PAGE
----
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Mesoporous NiO crystals with dominantly exposed {110} reactive facets for ultrafast lithium storage

Scientific Reports volume 2, Article number: 924 (2012) | Download Citation

Abstract

Faceted crystals with exposed highly reactive planes have attracted intensive investigations for applications such as hydrogen production, enhanced catalytic activity, and electrochemical energy storage and conversion. Herein, we report the synthesis of mesoporous NiO crystals with dominantly exposed {110} reactive facets by the thermal conversion of hexagonal Ni(OH)2 nanoplatelets. When applied as anode materials in lithium-ion batteries, mesoporous NiO crystals exhibit a high reversible lithium storage capacity of 700 mAh g−1 at 1 C rate in 100 cycles and an excellent cyclability. In particular, the dominantly exposed {110} reactive facets and mesoporous nanostructure of NiO crystals lead to ultrafast lithium storage, which mimics the high power delivery of supercapacitors.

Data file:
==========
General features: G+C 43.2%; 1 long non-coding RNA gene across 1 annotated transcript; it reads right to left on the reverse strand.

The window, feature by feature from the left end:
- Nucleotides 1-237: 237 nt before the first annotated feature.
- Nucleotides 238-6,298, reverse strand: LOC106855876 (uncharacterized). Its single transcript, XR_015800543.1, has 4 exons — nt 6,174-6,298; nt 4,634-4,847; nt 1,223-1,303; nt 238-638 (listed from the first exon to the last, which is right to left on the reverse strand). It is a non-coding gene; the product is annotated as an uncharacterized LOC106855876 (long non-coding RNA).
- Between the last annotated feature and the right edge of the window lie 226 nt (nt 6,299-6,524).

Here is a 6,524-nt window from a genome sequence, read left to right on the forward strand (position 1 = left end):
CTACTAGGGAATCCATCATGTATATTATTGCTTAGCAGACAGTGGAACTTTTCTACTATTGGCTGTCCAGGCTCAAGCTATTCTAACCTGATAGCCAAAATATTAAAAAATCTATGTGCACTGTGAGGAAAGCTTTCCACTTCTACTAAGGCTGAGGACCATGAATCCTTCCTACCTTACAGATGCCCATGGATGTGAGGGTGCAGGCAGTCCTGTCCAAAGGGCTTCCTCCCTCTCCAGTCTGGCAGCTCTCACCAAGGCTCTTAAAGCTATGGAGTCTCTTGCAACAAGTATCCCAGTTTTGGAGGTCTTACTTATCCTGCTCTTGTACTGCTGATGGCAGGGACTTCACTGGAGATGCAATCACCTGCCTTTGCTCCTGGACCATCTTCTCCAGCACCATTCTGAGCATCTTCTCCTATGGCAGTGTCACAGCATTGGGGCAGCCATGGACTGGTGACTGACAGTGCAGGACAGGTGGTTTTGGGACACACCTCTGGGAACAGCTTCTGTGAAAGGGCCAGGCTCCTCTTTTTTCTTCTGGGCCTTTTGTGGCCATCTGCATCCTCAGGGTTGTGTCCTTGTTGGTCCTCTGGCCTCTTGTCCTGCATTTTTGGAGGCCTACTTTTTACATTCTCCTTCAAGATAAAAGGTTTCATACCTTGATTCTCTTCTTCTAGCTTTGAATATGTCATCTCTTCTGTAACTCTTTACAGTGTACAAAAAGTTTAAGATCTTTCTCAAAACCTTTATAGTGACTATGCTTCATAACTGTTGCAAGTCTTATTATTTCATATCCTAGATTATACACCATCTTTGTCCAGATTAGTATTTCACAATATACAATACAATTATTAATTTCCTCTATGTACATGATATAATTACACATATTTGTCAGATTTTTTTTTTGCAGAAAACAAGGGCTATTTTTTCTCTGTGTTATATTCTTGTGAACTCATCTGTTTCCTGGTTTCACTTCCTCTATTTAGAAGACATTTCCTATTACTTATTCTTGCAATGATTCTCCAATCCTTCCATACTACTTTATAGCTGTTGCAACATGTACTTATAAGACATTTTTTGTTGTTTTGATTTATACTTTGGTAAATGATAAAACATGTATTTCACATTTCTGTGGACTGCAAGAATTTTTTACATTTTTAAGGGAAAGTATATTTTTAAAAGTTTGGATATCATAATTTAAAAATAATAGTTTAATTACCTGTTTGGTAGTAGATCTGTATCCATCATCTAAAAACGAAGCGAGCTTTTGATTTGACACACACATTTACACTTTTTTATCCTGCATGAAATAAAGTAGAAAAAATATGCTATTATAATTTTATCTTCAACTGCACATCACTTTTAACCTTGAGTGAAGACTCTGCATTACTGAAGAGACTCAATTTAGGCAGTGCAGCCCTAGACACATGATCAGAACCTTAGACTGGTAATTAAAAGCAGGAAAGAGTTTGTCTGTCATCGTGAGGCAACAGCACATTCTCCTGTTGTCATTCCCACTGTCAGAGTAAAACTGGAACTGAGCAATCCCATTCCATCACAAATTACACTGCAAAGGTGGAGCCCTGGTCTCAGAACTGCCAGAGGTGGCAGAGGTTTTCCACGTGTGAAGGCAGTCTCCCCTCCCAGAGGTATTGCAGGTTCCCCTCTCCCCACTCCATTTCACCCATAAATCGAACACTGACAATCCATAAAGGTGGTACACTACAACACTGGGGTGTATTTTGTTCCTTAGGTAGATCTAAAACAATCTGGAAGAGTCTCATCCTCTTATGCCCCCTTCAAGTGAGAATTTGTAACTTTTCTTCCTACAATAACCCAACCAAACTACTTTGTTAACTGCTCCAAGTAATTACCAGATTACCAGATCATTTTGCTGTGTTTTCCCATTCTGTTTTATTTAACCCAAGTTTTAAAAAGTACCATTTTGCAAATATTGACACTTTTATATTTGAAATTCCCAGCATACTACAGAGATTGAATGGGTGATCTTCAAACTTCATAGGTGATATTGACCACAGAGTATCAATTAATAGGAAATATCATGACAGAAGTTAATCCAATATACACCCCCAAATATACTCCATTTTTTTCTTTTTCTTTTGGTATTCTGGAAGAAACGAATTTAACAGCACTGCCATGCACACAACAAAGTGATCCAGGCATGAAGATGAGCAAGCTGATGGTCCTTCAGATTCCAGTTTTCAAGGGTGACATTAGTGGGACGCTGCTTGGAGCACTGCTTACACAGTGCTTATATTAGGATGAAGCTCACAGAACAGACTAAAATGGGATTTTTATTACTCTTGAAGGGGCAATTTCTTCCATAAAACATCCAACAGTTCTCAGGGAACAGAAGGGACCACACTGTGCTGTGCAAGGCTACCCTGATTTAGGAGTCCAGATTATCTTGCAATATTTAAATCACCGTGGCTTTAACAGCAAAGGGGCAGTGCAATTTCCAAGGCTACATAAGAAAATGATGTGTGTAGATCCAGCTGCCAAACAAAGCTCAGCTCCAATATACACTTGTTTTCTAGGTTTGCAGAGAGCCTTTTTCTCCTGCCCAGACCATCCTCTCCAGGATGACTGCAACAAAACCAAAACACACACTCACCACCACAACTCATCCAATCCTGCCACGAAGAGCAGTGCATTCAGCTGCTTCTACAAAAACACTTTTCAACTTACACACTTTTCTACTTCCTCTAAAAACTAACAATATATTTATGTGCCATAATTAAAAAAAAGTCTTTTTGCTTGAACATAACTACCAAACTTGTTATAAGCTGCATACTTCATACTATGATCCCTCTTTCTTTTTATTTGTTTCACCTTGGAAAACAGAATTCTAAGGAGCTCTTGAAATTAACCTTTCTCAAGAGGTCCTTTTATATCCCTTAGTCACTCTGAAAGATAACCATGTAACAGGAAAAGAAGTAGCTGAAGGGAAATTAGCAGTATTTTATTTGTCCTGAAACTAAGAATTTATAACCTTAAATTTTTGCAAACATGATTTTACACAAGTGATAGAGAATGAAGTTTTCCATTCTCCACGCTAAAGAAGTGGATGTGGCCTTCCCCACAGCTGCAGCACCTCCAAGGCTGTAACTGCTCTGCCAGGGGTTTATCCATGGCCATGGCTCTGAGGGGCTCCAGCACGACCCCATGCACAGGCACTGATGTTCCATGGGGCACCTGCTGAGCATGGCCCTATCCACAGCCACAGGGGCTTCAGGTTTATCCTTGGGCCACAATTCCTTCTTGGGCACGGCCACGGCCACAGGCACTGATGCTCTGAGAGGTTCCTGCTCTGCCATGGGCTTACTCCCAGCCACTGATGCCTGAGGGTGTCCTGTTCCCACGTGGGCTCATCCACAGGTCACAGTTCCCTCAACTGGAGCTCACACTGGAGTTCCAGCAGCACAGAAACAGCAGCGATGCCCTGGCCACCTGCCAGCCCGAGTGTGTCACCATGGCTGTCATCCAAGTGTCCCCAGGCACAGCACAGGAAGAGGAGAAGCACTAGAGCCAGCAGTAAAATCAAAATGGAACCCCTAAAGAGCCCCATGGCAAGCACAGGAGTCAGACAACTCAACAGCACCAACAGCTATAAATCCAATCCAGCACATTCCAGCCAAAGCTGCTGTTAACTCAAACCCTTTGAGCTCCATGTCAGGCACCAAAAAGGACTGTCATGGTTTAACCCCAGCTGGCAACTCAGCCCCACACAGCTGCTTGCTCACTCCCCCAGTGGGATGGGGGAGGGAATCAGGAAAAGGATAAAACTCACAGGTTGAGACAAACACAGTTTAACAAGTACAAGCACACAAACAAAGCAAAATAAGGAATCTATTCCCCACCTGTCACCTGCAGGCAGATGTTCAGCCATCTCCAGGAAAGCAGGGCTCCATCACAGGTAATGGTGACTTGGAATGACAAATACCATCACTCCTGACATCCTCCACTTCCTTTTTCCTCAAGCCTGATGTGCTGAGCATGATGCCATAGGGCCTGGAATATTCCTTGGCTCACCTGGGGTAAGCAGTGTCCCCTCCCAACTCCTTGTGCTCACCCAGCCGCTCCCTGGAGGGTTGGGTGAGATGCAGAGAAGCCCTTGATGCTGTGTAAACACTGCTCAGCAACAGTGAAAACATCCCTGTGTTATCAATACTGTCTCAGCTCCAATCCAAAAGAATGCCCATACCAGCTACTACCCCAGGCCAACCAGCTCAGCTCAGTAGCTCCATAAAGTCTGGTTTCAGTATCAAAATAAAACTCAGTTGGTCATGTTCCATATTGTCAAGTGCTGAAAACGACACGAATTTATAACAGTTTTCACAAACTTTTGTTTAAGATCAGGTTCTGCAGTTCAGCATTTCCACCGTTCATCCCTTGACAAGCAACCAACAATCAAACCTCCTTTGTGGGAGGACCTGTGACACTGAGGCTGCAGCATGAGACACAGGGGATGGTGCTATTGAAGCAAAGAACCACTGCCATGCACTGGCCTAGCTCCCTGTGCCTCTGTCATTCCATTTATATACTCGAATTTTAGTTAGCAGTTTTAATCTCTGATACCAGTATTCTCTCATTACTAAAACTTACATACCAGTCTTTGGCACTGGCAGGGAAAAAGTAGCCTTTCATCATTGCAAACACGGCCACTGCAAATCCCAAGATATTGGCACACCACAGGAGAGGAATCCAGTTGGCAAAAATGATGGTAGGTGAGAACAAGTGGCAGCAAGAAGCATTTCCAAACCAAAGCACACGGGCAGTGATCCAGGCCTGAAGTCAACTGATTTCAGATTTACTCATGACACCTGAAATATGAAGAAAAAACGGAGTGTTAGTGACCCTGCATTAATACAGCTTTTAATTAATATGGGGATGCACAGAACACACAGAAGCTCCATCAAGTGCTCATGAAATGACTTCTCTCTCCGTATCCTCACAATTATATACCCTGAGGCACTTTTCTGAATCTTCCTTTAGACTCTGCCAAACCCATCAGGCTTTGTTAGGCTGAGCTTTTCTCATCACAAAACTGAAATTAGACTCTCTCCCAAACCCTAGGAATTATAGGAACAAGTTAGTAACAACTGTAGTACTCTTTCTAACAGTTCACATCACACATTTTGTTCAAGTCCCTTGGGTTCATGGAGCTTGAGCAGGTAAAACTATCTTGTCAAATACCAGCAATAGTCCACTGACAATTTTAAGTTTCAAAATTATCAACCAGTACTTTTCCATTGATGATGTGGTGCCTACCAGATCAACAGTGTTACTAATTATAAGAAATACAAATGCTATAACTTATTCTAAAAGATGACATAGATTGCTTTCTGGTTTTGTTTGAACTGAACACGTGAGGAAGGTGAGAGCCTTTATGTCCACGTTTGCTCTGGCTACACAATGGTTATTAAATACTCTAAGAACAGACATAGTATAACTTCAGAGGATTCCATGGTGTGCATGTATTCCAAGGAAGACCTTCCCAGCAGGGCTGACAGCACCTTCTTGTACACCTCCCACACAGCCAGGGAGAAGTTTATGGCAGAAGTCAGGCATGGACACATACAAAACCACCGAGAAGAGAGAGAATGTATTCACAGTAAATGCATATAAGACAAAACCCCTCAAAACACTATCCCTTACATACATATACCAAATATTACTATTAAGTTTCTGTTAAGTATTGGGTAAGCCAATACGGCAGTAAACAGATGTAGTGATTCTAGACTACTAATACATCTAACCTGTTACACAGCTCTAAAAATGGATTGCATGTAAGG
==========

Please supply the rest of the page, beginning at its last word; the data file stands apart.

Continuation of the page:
Introduction

Faceted crystals with exposed highly reactive crystal plane have great potentials for many applications such as photocatalytic water splitting, new catalysts, and electrochemical energy conversion. However, highly reactive facets usually have high surface energy, and are therefore difficult to synthesise in the equilibrium state. A breakthrough in the synthesis of TiO2 crystals with 46% high energy {001} facets has recently been achieved by Lu's group1, which demonstrated excellent photocatalytic activities2. Further improvements have also been reported increasing the percentage of the {001} reactive facets of TiO2 crystals up to 100%3. Following studies on TiO2 facet crystals, Co3O4 crystals with exposed high energy planes ({110} and {112}) were also successfully synthesized and applied as catalysts for low temperature oxidation of CO and trace ethylene, and methane combustion4,5.